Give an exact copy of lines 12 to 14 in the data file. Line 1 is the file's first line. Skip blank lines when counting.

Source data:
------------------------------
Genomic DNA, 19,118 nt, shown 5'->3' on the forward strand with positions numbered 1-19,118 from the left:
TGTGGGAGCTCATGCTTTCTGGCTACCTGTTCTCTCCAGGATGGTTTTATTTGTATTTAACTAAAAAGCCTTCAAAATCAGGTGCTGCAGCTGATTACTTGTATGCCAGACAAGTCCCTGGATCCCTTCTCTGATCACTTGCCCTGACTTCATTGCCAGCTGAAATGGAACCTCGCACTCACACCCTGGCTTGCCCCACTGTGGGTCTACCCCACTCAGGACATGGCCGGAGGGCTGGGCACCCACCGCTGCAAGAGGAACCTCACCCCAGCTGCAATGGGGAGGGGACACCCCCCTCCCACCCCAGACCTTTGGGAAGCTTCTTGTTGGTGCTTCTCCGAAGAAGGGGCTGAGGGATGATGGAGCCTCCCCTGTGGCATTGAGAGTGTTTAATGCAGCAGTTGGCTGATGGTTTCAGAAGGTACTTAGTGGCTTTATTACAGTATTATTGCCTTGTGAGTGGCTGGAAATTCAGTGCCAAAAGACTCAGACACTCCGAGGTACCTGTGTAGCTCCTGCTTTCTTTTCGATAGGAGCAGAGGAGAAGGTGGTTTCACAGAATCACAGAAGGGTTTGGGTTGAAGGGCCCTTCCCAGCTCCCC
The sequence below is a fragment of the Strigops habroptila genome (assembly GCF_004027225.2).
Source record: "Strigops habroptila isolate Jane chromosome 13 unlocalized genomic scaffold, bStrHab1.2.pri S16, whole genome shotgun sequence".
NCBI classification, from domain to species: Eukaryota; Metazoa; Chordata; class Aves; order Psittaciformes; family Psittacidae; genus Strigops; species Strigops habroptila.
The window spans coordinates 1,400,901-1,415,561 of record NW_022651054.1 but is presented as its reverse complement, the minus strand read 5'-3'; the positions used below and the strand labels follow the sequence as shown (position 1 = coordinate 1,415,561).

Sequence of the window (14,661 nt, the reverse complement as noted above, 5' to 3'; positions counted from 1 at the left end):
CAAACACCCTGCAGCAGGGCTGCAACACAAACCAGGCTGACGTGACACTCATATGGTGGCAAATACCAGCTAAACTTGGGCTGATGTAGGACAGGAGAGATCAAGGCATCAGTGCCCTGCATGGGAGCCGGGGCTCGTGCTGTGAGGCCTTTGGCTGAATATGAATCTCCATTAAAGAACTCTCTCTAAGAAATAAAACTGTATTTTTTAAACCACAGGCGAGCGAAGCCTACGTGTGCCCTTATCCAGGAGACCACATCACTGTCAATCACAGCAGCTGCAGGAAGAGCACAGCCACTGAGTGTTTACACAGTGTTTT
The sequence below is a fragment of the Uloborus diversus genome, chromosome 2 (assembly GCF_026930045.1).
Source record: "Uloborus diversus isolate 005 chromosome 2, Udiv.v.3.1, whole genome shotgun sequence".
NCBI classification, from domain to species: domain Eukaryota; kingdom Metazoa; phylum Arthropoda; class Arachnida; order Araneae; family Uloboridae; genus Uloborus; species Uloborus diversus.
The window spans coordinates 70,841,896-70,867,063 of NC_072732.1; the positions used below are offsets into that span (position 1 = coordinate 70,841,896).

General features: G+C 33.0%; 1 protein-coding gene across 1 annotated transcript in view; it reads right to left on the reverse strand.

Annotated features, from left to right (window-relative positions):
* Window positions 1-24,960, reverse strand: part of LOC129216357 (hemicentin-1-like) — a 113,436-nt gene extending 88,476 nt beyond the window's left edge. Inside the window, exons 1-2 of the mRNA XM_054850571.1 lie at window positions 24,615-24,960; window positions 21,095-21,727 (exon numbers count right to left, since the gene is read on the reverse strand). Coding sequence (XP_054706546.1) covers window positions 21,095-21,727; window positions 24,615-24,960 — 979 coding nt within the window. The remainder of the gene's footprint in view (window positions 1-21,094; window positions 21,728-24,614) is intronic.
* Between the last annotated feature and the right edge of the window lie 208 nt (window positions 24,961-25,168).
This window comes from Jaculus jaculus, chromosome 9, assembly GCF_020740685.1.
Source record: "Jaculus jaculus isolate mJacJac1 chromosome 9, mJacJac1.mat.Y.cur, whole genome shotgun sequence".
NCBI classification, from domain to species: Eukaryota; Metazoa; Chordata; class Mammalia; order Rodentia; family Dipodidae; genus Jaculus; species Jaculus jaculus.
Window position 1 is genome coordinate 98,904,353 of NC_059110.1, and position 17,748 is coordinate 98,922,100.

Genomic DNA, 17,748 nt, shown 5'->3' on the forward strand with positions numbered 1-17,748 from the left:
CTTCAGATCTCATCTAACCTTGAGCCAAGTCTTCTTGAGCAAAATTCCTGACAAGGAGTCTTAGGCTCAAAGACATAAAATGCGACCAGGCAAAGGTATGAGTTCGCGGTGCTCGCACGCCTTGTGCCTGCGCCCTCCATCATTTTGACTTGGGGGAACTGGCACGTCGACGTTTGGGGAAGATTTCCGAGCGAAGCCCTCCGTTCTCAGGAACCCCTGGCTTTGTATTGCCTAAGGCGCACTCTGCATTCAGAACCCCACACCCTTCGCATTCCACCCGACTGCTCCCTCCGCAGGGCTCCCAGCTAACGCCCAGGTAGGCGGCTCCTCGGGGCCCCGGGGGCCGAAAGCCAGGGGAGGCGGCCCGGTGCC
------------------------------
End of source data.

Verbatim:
The window spans coordinates 70,841,896-70,867,063 of NC_072732.1; the positions used below are offsets into that span (position 1 = coordinate 70,841,896).

General features: G+C 33.0%; 1 protein-coding gene across 1 annotated transcript in view; it reads right to left on the reverse strand.

Annotated features, from left to right (window-relative positions):